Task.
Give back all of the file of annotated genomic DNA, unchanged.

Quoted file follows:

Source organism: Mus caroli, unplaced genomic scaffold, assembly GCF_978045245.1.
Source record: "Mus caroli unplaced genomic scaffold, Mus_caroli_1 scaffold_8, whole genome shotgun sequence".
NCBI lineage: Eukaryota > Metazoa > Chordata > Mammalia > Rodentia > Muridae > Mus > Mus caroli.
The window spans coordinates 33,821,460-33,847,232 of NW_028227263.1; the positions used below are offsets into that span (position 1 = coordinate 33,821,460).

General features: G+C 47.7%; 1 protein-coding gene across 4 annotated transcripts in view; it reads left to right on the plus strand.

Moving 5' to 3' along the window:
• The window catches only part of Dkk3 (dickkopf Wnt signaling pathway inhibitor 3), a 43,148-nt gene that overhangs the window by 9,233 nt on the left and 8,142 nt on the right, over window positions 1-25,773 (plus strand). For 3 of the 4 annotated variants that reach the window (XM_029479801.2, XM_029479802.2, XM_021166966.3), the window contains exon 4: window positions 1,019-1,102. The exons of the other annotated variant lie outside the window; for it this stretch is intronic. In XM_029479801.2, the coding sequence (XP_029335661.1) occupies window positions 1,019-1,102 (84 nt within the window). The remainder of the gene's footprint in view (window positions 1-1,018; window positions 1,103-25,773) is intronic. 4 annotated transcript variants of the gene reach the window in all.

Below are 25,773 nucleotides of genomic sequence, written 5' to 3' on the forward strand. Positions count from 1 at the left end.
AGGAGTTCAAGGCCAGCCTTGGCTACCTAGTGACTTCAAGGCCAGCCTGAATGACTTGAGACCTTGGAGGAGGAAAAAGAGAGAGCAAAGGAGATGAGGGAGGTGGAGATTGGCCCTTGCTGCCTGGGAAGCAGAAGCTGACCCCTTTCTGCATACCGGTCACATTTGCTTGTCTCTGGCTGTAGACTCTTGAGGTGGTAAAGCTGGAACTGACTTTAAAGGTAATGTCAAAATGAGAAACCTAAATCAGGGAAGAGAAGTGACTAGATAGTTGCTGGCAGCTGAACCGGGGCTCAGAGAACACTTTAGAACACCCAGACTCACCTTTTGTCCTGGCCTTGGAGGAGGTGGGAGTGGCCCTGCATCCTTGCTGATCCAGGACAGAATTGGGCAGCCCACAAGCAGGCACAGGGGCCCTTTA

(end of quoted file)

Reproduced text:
Source organism: Mus caroli, unplaced genomic scaffold, assembly GCF_978045245.1.
Source record: "Mus caroli unplaced genomic scaffold, Mus_caroli_1 scaffold_8, whole genome shotgun sequence".
NCBI lineage: Eukaryota > Metazoa > Chordata > Mammalia > Rodentia > Muridae > Mus > Mus caroli.
The window spans coordinates 33,821,460-33,847,232 of NW_028227263.1; the positions used below are offsets into that span (position 1 = coordinate 33,821,460).

General features: G+C 47.7%; 1 protein-coding gene across 4 annotated transcripts in view; it reads left to right on the plus strand.

Moving 5' to 3' along the window:
• The window catches only part of Dkk3 (dickkopf Wnt signaling pathway inhibitor 3), a 43,148-nt gene that overhangs the window by 9,233 nt on the left and 8,142 nt on the right, over window positions 1-25,773 (plus strand). For 3 of the 4 annotated variants that reach the window (XM_029479801.2, XM_029479802.2, XM_021166966.3), the window contains exon 4: window positions 1,019-1,102. The exons of the other annotated variant lie outside the window; for it this stretch is intronic. In XM_029479801.2, the coding sequence (XP_029335661.1) occupies window positions 1,019-1,102 (84 nt within the window). The remainder of the gene's footprint in view (window positions 1-1,018; window positions 1,103-25,773) is intronic. 4 annotated transcript variants of the gene reach the window in all.

Below are 25,773 nucleotides of genomic sequence, written 5' to 3' on the forward strand. Positions count from 1 at the left end.
AGGAGTTCAAGGCCAGCCTTGGCTACCTAGTGACTTCAAGGCCAGCCTGAATGACTTGAGACCTTGGAGGAGGAAAAAGAGAGAGCAAAGGAGATGAGGGAGGTGGAGATTGGCCCTTGCTGCCTGGGAAGCAGAAGCTGACCCCTTTCTGCATACCGGTCACATTTGCTTGTCTCTGGCTGTAGACTCTTGAGGTGGTAAAGCTGGAACTGACTTTAAAGGTAATGTCAAAATGAGAAACCTAAATCAGGGAAGAGAAGTGACTAGATAGTTGCTGGCAGCTGAACCGGGGCTCAGAGAACACTTTAGAACACCCAGACTCACCTTTTGTCCTGGCCTTGGAGGAGGTGGGAGTGGCCCTGCATCCTTGCTGATCCAGGACAGAATTGGGCAGCCCACAAGCAGGCACAGGGGCCCTTTA